Depending on the material, corrugated metal can be quite affordable and quick to install, but the ridges can collect debris and must be visually inspected on a regular basis.
2. Standing Seam Metal
Cost range: $9 to $30 per square foot
Standing seam metal roofs consist of long vertical panels joined together at the seams. Standing seam panels use hidden fasteners, which create clean lines and minimize the roof leak risk. The cost of a standing seam metal roof is generally higher than other metal roof types.
Raised seams resist heavy snow buildup by allowing snow to slide off the roof, which makes standing seam roofs great for snowy climates.
3. Stone-Coated Metal (Galvanized Steel)
Cost range: $10 to $15 per square foot
Stone-coated metal can be made to look like traditional roof shingles, roof shakes, or roofing tiles. It’s also available in a variety of colors, making it a versatile metal roofing option. Stone-coated metal is also fire-resistant and has a long life span.
Plus, installing stone-coated metal for roof replacement can potentially lower your homeowners insurance premium.
4. Metal Shingles
Cost range: $7 to $22 per square foot
Metal shingles give the look of classic shingles with the added durability of metal. They have a three-dimensional texture that mimics traditional wooden or asphalt shingles.
But unlike organic roofing materials, metal shingles aren’t prone to mildew growth and can outlast even the most meticulously maintained asphalt shingle roofs.
5. Metal Tiles
Cost range: $9 to $15 per square foot
Metal roofing tiles are designed to resemble ceramic or clay tiles. They feature textures and patterns that add artistic flair to your roof. Compared to flat metal panels, metal tiles are less prone to oil canning, and the varied patterns minimize the visibility of minor imperfections.
6. Metal Slate
Cost range: $3 to $5 per square foot
Metal slate roofing mimics the look of natural stone slate roofing. Unlike smooth metal shingles or those designed to resemble wavy terra cotta, metal slate roofs are staggered and overlapping. You can choose from a variety of colors, including gray, black, red, or green, but finding matching replacement slate can be challenging if a section is damaged.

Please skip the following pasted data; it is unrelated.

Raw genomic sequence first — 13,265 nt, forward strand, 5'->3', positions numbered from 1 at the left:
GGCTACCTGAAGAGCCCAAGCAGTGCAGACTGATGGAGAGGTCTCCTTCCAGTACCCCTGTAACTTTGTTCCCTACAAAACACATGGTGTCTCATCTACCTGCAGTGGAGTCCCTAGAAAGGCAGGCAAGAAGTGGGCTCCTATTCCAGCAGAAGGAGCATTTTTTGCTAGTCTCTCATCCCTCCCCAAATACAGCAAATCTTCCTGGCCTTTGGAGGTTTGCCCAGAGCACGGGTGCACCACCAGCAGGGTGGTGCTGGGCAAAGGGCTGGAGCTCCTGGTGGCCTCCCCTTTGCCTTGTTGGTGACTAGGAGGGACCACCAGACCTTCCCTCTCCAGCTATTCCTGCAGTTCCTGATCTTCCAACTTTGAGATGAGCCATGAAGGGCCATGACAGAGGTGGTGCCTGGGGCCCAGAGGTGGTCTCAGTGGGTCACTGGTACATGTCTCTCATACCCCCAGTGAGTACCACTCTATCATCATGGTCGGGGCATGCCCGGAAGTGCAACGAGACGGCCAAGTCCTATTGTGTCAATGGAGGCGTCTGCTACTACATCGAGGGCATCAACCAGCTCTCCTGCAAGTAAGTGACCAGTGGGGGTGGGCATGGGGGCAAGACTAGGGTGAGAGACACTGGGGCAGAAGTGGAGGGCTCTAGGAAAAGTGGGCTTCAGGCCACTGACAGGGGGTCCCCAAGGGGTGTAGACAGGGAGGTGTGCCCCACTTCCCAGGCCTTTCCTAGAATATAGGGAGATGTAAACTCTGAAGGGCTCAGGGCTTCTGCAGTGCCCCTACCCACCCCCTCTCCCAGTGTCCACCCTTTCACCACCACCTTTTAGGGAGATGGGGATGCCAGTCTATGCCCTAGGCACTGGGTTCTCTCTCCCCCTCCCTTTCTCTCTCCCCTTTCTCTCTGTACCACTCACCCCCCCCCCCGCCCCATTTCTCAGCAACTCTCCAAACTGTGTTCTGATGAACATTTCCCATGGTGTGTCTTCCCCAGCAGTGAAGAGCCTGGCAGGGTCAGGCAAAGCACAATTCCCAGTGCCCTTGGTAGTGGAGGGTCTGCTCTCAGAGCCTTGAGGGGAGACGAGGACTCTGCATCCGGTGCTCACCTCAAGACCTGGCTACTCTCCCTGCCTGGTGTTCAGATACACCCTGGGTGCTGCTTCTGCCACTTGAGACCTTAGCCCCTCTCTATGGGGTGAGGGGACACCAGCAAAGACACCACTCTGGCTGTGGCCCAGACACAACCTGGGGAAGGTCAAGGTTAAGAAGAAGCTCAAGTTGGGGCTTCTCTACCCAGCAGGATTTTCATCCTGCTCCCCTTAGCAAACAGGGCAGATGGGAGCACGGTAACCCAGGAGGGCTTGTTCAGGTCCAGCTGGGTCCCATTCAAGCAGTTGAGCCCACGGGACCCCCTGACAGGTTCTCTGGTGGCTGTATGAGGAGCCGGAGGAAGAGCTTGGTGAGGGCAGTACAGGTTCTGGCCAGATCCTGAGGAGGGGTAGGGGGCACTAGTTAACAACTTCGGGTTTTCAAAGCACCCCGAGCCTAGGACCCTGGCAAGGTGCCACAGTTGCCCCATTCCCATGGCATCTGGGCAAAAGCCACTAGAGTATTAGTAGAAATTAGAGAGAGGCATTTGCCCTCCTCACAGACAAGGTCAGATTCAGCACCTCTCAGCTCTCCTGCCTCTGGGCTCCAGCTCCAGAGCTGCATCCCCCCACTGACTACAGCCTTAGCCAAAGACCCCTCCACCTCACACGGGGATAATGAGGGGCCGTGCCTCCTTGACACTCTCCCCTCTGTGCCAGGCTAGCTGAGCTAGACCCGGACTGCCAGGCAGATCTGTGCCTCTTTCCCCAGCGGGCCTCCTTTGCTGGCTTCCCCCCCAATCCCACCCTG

How To Choose the Best Metal Roof for You
It’s not always easy to decide between metal roofing options. First, consider your location’s weather and temperatures to determine the best choice for your locale. Then, decide whether you prefer the look of traditional shingles or modern standing seams. Next, consider different installation techniques and how important customization options are to you.
Keeping these things in mind will help you make an excellent choice for your new roof.
It’s tempting to go with the most popular metal roofing type, but no one style works best for every home. A roofing company experienced with metal roofing can help you choose between available styles and stay within your price point while keeping your curb appeal in mind. We recommend getting quotes from at least three companies before hiring one to compare pricing, product selection, and services.
Metal Roofs FAQ
What is the most popular metal roof style?
The most popular metal roof style is standing seam. Many homeowners prefer its clean lines and appreciate its customization potential. Installation is quick and ongoing maintenance is minimal.
What is the least expensive metal roof style?
Metal roofing cost is dependent on availability, material, and style. Metal slate roofs cost between $3 and $5 per square foot, making them the most budget-friendly option.
What are the benefits of a metal roof?
Metal roofs can last for decades and withstand wind gusts of up to 140 miles per hour. They’re also low-maintenance and energy efficient, saving homeowners up to 25% in cooling costs. Finally, metal roofs can easily be incorporated into sustainable roof designs, as many are 100% recyclable.
Is metal roofing better than shingles?
Shingles and metal roofs each have benefits, but metal roofs are a wiser investment. Metal roofs are more durable than shingles and have a longer life span. While shingle roofs cost less to install, they require more maintenance and earlier replacement compared to metal roofs, increasing their overall cost.